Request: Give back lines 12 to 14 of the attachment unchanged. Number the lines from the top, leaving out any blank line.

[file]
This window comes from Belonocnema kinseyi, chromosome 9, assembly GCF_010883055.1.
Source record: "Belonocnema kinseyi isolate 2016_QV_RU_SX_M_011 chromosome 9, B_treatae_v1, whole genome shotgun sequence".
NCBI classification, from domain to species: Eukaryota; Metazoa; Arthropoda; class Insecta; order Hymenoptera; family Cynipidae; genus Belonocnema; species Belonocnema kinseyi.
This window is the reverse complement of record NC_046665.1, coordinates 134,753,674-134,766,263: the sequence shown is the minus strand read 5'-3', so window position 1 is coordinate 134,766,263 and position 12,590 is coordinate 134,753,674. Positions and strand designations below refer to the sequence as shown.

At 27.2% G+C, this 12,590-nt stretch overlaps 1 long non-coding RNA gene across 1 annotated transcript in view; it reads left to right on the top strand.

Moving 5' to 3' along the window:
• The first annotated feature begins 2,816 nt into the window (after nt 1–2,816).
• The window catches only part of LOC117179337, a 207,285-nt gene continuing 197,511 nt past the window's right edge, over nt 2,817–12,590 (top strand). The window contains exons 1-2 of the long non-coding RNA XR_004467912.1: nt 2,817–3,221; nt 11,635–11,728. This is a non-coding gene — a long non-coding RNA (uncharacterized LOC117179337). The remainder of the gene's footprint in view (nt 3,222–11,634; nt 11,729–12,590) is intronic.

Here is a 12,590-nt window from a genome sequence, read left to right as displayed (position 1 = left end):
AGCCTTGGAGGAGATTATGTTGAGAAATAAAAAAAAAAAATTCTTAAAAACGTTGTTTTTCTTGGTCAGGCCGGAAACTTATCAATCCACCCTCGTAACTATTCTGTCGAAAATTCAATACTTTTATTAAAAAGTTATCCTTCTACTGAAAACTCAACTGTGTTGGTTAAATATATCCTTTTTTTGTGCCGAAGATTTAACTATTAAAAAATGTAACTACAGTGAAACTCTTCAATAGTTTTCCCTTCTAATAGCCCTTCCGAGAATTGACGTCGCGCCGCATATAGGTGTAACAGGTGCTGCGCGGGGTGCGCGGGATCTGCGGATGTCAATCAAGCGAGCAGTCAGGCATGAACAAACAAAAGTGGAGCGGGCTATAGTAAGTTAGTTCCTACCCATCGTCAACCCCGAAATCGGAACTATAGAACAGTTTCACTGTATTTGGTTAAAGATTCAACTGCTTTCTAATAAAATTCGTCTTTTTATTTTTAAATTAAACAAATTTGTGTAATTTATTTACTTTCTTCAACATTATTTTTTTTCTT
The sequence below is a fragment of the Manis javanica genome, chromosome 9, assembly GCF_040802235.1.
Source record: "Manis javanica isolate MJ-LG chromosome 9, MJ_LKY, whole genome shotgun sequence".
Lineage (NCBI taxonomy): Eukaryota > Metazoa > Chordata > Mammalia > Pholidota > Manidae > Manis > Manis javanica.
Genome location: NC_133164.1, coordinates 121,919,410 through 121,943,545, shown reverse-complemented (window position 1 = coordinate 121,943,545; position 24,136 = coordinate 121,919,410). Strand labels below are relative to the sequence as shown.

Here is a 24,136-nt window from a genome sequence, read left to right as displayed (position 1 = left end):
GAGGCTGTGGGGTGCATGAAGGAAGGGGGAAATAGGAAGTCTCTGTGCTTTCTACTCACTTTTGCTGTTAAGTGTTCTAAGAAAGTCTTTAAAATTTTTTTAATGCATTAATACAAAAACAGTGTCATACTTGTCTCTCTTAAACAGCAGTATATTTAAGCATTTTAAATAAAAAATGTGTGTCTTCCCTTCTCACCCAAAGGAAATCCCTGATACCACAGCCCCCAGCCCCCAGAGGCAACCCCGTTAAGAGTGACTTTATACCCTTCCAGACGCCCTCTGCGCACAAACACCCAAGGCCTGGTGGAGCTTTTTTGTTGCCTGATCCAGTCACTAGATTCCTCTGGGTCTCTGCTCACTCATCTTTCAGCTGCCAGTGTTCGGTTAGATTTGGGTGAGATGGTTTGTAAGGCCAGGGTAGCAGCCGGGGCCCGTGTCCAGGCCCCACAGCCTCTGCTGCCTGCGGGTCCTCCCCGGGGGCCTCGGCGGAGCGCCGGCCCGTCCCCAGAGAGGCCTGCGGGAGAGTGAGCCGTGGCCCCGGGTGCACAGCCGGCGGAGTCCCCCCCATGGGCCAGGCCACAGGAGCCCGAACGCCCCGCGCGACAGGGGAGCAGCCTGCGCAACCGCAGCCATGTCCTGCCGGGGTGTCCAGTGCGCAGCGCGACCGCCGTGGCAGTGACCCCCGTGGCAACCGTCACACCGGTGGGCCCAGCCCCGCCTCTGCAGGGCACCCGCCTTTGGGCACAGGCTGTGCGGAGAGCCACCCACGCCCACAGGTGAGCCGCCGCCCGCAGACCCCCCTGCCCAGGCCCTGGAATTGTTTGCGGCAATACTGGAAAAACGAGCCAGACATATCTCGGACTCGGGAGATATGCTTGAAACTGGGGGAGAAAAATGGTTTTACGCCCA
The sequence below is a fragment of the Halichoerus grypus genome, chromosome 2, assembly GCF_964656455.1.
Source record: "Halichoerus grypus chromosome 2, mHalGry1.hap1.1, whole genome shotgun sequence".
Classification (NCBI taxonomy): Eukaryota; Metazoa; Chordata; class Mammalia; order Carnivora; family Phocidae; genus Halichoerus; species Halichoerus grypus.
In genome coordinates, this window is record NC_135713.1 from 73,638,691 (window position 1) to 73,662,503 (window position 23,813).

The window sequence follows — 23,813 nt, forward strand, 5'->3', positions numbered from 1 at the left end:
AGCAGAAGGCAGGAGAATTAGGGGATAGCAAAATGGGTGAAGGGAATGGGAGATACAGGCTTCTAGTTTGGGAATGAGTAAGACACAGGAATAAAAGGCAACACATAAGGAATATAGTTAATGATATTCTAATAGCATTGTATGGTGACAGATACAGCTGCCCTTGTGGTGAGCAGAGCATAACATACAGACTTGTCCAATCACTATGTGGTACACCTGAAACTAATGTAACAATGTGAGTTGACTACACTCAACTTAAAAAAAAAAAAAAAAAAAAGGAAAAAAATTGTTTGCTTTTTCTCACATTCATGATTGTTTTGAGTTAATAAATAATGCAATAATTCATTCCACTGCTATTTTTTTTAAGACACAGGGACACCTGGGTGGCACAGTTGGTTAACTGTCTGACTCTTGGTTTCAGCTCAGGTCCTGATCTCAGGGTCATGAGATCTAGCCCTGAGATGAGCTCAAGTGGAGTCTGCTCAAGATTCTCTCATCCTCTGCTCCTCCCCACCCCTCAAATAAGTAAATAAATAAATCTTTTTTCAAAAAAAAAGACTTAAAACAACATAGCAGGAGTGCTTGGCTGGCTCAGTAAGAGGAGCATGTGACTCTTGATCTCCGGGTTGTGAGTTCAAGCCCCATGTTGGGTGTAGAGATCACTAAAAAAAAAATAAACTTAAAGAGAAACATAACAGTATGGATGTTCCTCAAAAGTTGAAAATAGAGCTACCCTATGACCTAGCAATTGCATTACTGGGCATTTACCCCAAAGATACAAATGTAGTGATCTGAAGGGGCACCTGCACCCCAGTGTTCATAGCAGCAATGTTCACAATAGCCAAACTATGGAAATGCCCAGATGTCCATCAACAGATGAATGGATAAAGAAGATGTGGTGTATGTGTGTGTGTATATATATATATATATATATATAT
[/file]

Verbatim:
Source record: "Manis javanica isolate MJ-LG chromosome 9, MJ_LKY, whole genome shotgun sequence".
Lineage (NCBI taxonomy): Eukaryota > Metazoa > Chordata > Mammalia > Pholidota > Manidae > Manis > Manis javanica.
Genome location: NC_133164.1, coordinates 121,919,410 through 121,943,545, shown reverse-complemented (window position 1 = coordinate 121,943,545; position 24,136 = coordinate 121,919,410). Strand labels below are relative to the sequence as shown.